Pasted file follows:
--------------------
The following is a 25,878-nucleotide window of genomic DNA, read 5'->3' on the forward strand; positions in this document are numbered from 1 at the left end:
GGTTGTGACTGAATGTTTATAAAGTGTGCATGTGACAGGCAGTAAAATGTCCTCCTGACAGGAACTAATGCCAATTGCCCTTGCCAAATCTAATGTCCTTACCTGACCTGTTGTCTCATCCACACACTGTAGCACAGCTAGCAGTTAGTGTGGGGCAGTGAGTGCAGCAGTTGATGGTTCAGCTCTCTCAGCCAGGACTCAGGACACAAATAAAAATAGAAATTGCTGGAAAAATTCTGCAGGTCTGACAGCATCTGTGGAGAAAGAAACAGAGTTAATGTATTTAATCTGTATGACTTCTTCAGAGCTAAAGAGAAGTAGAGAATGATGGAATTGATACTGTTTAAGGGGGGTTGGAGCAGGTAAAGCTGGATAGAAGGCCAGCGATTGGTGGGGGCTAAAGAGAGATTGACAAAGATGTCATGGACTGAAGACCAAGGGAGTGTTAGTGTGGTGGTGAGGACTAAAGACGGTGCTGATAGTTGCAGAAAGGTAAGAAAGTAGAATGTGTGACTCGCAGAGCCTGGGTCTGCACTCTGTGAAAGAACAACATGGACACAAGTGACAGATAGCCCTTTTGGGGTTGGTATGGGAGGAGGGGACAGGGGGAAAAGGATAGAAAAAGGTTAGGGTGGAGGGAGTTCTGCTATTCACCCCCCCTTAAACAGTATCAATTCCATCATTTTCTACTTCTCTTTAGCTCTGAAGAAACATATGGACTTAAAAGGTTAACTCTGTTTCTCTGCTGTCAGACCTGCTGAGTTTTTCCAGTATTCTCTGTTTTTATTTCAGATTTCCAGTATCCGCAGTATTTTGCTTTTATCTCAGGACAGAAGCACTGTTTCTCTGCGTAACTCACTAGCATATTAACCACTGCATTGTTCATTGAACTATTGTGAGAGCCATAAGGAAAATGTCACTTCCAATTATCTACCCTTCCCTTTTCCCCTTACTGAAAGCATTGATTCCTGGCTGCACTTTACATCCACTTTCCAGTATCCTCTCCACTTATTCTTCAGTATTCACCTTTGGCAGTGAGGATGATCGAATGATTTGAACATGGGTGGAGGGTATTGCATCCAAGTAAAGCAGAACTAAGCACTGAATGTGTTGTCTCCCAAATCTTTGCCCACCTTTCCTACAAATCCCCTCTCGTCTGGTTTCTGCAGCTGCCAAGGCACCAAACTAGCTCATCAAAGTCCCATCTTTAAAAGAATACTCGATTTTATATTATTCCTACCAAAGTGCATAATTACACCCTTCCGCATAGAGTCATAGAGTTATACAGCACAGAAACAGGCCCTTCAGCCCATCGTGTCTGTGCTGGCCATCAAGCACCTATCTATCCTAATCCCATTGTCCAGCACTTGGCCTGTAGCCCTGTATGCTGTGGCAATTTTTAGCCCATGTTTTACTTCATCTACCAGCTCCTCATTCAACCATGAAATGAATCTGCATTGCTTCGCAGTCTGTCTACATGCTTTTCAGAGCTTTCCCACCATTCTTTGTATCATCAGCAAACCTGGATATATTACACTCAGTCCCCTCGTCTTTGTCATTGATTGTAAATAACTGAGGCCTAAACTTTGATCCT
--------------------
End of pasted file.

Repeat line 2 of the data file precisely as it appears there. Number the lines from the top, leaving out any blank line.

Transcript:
GGTTGTGACTGAATGTTTATAAAGTGTGCATGTGACAGGCAGTAAAATGTCCTCCTGACAGGAACTAATGCCAATTGCCCTTGCCAAATCTAATGTCCTTACCTGACCTGTTGTCTCATCCACACACTGTAGCACAGCTAGCAGTTAGTGTGGGGCAGTGAGTGCAGCAGTTGATGGTTCAGCTCTCTCAGCCAGGACTCAGGACACAAATAAAAATAGAAATTGCTGGAAAAATTCTGCAGGTCTGACAGCATCTGTGGAGAAAGAAACAGAGTTAATGTATTTAATCTGTATGACTTCTTCAGAGCTAAAGAGAAGTAGAGAATGATGGAATTGATACTGTTTAAGGGGGGTTGGAGCAGGTAAAGCTGGATAGAAGGCCAGCGATTGGTGGGGGCTAAAGAGAGATTGACAAAGATGTCATGGACTGAAGACCAAGGGAGTGTTAGTGTGGTGGTGAGGACTAAAGACGGTGCTGATAGTTGCAGAAAGGTAAGAAAGTAGAATGTGTGACTCGCAGAGCCTGGGTCTGCACTCTGTGAAAGAACAACATGGACACAAGTGACAGATAGCCCTTTTGGGGTTGGTATGGGAGGAGGGGACAGGGGGAAAAGGATAGAAAAAGGTTAGGGTGGAGGGAGTTCTGCTATTCACCCCCCCTTAAACAGTATCAATTCCATCATTTTCTACTTCTCTTTAGCTCTGAAGAAACATATGGACTTAAAAGGTTAACTCTGTTTCTCTGCTGTCAGACCTGCTGAGTTTTTCCAGTATTCTCTGTTTTTATTTCAGATTTCCAGTATCCGCAGTATTTTGCTTTTATCTCAGGACAGAAGCACTGTTTCTCTGCGTAACTCACTAGCATATTAACCACTGCATTGTTCATTGAACTATTGTGAGAGCCATAAGGAAAATGTCACTTCCAATTATCTACCCTTCCCTTTTCCCCTTACTGAAAGCATTGATTCCTGGCTGCACTTTACATCCACTTTCCAGTATCCTCTCCACTTATTCTTCAGTATTCACCTTTGGCAGTGAGGATGATCGAATGATTTGAACATGGGTGGAGGGTATTGCATCCAAGTAAAGCAGAACTAAGCACTGAATGTGTTGTCTCCCAAATCTTTGCCCACCTTTCCTACAAATCCCCTCTCGTCTGGTTTCTGCAGCTGCCAAGGCACCAAACTAGCTCATCAAAGTCCCATCTTTAAAAGAATACTCGATTTTATATTATTCCTACCAAAGTGCATAATTACACCCTTCCGCATAGAGTCATAGAGTTATACAGCACAGAAACAGGCCCTTCAGCCCATCGTGTCTGTGCTGGCCATCAAGCACCTATCTATCCTAATCCCATTGTCCAGCACTTGGCCTGTAGCCCTGTATGCTGTGGCAATTTTTAGCCCATGTTTTACTTCATCTACCAGCTCCTCATTCAACCATGAAATGAATCTGCATTGCTTCGCAGTCTGTCTACATGCTTTTCAGAGCTTTCCCACCATTCTTTGTATCATCAGCAAACCTGGATATATTACACTCAGTCCCCTCGTCTTTGTCATTGATTGTAAATAACTGAGGCCTAAACTTTGATCCT